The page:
"We're in for a Rough Year" Says AccuWeather.com's Bastardi
(State College, PA - May 8, 2007) - AccuWeather.com Chief Hurricane Forecaster Joe Bastardi and his team expect this season's hurricanes and tropical storms to pose a far greater threat to lives and property than last year - with significantly more storms striking the U.S.
In the AccuWeather.com 2007 Hurricane Season Forecast released today, Bastardi warns that six or seven storms will strike the U.S. coast. This includes the possibility of multiple strikes by the same storm, such as the way Hurricanes Andrew and Katrina - both extreme examples - struck Florida before later striking the U.S. Gulf Coast. The majority of these landfalls are projected for the Gulf Coast from the mouth of the Mississippi River to Cape Hatteras, NC, with the center of the bullseye on Florida.
AccuWeather.com forecasts 13 or 14 total storms in the Atlantic Basin, with three or more likely to be major hurricanes of Category 3 or greater.
Bastardi, who in March of last year correctly forecast that the Gulf Coast would get minimal attention by that season's hurricanes, said that this year's indicators all point to the Gulf being at much higher risk for destructive tropical weather than last year.
Said Bastardi, "The highest area of risk has swung southwest from the Atlantic to Florida and the eastern and central Gulf Coast regions. In past years that exhibited the same climatological patterns we expect this season, these areas were the main target of Atlantic hurricanes and tropical storms."
"Some of those years also saw a storm break out of the pack and head up the East Coast, and we would not be surprised to see this scenario play out this year as well. Any storm that strikes north of Hatteras has increased potential to be a major one," he said.
Bastardi described the climatological patterns that he and his team expect to have an impact on this year's hurricane season, including:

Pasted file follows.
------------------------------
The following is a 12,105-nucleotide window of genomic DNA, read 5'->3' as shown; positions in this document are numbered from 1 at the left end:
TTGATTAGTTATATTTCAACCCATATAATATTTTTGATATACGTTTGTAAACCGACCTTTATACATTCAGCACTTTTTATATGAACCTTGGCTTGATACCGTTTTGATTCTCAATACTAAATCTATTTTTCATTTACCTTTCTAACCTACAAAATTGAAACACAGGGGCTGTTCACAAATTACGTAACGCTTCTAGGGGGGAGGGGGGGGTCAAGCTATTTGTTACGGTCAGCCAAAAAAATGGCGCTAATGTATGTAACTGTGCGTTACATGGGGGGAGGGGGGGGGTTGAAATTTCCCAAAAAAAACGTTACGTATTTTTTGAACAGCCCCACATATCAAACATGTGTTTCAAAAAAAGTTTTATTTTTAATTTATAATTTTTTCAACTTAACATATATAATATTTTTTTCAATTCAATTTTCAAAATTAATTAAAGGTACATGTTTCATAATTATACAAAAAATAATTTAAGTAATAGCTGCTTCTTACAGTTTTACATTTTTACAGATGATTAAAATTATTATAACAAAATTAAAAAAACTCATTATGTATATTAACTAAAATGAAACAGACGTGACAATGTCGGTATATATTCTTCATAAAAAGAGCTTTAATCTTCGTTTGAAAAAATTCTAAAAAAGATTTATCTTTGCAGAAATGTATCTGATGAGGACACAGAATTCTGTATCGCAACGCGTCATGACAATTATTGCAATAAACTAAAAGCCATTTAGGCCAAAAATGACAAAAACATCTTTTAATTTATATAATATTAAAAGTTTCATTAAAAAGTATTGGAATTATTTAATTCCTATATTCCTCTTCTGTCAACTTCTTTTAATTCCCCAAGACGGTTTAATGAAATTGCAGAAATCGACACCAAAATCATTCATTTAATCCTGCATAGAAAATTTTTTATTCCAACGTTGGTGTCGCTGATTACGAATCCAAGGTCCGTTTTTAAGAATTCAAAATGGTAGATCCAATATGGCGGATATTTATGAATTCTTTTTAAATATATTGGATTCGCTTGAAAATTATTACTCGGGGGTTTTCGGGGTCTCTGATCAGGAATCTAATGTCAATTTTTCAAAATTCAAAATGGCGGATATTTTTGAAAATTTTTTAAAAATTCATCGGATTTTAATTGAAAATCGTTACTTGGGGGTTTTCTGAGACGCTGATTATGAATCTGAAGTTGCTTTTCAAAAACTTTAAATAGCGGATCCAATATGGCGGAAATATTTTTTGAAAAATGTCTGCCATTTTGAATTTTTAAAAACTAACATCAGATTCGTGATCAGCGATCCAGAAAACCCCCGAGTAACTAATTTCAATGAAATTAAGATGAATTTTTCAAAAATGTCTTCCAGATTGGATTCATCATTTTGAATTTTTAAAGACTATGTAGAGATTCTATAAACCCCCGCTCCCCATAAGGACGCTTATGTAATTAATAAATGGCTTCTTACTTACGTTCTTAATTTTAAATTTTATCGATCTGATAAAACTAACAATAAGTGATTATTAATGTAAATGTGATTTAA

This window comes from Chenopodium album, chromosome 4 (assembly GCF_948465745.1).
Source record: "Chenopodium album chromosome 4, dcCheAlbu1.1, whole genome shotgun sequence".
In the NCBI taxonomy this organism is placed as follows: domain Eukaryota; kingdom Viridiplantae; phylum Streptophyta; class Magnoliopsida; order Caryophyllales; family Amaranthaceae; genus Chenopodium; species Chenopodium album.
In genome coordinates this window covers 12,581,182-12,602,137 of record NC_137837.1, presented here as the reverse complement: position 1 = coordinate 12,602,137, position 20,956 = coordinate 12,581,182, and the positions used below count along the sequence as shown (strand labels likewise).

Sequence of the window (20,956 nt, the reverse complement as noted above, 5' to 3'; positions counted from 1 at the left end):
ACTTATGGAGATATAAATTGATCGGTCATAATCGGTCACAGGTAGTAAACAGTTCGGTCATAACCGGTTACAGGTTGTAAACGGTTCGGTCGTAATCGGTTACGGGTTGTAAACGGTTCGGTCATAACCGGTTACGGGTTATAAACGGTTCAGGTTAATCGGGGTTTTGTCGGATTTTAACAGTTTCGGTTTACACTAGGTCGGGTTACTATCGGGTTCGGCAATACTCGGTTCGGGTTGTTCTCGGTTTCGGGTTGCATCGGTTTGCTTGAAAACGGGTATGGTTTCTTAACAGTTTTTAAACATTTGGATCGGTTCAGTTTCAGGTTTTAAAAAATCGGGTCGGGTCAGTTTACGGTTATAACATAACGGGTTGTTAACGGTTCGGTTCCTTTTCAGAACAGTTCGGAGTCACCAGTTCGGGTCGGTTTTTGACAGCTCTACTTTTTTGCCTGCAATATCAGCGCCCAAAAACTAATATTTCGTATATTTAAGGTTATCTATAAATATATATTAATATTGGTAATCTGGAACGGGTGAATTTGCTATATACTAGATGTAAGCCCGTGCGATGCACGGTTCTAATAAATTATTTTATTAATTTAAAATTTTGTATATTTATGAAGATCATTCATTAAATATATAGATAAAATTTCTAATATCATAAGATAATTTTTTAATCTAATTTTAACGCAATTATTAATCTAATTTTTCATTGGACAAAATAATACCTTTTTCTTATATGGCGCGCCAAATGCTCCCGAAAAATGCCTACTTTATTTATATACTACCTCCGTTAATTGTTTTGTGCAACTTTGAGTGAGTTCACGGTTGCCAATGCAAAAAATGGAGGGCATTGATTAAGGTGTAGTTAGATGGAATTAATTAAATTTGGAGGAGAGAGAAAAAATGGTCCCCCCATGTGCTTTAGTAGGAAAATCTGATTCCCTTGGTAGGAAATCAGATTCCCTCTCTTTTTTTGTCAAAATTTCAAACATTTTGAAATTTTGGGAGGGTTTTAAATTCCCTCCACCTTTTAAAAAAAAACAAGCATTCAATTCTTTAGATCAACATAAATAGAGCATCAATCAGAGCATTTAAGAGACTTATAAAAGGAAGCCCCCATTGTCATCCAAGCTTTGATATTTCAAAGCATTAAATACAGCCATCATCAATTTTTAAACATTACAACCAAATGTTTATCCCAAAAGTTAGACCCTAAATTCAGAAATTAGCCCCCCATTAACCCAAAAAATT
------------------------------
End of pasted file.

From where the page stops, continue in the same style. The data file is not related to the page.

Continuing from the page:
-The occurrence of a weak La Niña - a formation of cooler-than-normal Pacific waters - in the wake of an El Niño at the end of last year.
-The current warm-water cycle that is occurring in the area of the Atlantic that is a breeding ground for hurricanes, as well as forecast precipitation and air pressure patterns expected during hurricane season.
-How spring is evolving across the North American continent.
-How summer is projected to evolve across the United States.
-Forecasted air pressure oscillations over the Pacific, and diminished dry air over the tropical Atlantic.
-Many of the climatological patterns currently occurring or projected for this hurricane season are similar to those of the 1930s through the 1950s, which was a period marked by frenzied hurricane activity.
Cautioned AccuWeather.com, Director of Forecast Operations Ken Reeves, "It is true that one of the patterns we are accounting for is the formation of a La Niña following the recent El Niño, but too often, the impact of a La Niña or an El Niño on a hurricane season is oversimplified. It is just one of many patterns that needs to be examined when predicting a hurricane season, and often not the most important one."
Regarding the impact that the 2007 hurricane season is projected to have, Reeves said, "The heightened threat we foresee for Florida and the eastern Gulf Coast could have significant implications for the areas still recovering from the devastation wrought by the hurricanes of 2004 and 2005."
Added Reeves, "Those living farther up the East Coast should by no means let down their guard. While the threat there is lower than last year, "less risk" does not mean no risk. We expect at least one storm will threaten these areas."